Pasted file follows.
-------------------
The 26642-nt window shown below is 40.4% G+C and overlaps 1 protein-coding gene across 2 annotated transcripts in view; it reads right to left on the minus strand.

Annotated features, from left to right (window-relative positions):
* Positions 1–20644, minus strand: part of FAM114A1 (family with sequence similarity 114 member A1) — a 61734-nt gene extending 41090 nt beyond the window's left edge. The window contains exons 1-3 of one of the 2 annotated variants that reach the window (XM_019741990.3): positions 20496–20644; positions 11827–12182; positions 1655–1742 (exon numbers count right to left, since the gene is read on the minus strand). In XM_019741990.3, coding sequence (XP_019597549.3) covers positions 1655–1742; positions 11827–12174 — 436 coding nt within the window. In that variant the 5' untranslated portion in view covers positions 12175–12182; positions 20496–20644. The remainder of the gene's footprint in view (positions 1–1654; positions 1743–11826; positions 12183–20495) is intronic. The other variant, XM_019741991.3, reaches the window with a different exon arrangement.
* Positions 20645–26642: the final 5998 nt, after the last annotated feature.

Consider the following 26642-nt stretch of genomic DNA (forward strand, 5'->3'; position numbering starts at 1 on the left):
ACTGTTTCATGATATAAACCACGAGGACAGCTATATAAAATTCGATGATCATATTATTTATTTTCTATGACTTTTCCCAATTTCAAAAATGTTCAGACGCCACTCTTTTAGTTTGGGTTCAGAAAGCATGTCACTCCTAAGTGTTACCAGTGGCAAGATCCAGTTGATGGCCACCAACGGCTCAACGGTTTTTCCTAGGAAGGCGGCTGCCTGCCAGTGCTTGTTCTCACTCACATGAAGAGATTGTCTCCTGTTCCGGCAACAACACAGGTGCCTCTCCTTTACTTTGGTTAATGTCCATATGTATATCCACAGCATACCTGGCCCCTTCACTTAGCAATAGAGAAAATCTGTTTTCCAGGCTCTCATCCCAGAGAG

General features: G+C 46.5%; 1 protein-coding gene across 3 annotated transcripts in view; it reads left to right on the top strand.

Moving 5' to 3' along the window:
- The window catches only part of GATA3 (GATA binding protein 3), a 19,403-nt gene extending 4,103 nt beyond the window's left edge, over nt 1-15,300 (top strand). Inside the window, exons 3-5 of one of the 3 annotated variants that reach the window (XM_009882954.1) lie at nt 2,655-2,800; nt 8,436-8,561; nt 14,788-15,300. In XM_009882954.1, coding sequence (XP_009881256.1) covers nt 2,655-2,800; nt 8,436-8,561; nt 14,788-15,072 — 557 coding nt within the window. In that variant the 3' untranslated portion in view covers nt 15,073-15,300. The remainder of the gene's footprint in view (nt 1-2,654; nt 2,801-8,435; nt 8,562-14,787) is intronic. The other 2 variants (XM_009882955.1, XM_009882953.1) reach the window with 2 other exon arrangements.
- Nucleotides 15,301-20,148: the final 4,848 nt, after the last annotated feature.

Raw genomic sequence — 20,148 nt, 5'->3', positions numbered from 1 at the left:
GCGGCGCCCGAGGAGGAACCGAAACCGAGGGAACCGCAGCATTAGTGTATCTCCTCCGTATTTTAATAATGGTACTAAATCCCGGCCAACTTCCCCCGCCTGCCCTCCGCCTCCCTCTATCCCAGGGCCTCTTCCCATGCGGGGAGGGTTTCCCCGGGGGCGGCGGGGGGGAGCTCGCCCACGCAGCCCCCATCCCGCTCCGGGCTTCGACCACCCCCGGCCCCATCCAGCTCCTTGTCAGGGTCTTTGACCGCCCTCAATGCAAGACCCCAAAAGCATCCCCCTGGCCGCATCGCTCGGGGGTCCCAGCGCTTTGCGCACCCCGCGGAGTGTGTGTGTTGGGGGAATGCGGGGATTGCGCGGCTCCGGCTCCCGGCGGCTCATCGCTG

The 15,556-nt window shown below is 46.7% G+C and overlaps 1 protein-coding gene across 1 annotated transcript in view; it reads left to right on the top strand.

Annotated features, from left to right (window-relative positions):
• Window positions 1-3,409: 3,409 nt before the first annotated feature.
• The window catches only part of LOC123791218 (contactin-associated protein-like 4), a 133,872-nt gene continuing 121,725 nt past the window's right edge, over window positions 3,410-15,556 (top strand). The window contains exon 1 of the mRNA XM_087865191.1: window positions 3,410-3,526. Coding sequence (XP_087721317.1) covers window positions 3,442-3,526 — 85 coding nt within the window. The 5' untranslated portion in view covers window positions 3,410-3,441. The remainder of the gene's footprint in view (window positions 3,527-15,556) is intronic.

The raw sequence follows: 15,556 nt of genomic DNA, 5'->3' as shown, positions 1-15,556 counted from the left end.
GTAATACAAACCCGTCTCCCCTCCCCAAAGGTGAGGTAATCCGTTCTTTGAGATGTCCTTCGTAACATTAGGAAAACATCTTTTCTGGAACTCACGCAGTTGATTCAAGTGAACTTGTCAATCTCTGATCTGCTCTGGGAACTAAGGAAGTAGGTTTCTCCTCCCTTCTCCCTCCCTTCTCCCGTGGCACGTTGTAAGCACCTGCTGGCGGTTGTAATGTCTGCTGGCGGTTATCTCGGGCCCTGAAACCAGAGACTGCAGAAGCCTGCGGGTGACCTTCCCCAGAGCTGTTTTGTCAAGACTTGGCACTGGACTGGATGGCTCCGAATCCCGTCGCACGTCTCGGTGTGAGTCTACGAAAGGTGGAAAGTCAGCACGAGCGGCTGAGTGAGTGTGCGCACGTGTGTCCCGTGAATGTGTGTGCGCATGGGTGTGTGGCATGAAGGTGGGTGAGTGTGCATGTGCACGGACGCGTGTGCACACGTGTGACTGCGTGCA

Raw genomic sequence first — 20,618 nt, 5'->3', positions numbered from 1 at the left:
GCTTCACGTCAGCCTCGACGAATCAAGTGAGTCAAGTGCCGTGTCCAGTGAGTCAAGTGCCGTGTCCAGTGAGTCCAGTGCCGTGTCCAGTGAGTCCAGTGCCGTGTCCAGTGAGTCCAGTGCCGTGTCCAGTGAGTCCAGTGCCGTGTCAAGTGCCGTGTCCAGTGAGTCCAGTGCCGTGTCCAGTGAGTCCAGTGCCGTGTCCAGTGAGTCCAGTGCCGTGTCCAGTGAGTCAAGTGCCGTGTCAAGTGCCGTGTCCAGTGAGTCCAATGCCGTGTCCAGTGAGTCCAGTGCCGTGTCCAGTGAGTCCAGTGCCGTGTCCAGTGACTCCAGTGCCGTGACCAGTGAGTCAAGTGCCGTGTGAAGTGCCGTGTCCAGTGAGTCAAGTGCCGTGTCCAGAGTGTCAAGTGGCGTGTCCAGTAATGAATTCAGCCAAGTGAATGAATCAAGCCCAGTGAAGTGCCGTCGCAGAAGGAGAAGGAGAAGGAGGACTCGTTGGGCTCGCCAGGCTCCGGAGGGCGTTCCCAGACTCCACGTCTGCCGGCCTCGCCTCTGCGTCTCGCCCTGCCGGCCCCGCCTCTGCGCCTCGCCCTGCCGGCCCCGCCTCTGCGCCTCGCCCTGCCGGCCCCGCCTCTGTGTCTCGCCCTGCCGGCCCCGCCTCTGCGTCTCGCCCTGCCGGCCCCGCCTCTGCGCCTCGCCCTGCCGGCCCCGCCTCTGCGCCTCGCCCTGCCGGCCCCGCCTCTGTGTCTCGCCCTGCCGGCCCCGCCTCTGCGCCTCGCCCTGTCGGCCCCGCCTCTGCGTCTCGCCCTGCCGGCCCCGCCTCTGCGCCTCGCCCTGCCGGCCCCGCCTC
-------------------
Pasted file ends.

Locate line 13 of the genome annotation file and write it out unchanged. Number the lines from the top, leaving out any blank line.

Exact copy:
The 15,556-nt window shown below is 46.7% G+C and overlaps 1 protein-coding gene across 1 annotated transcript in view; it reads left to right on the top strand.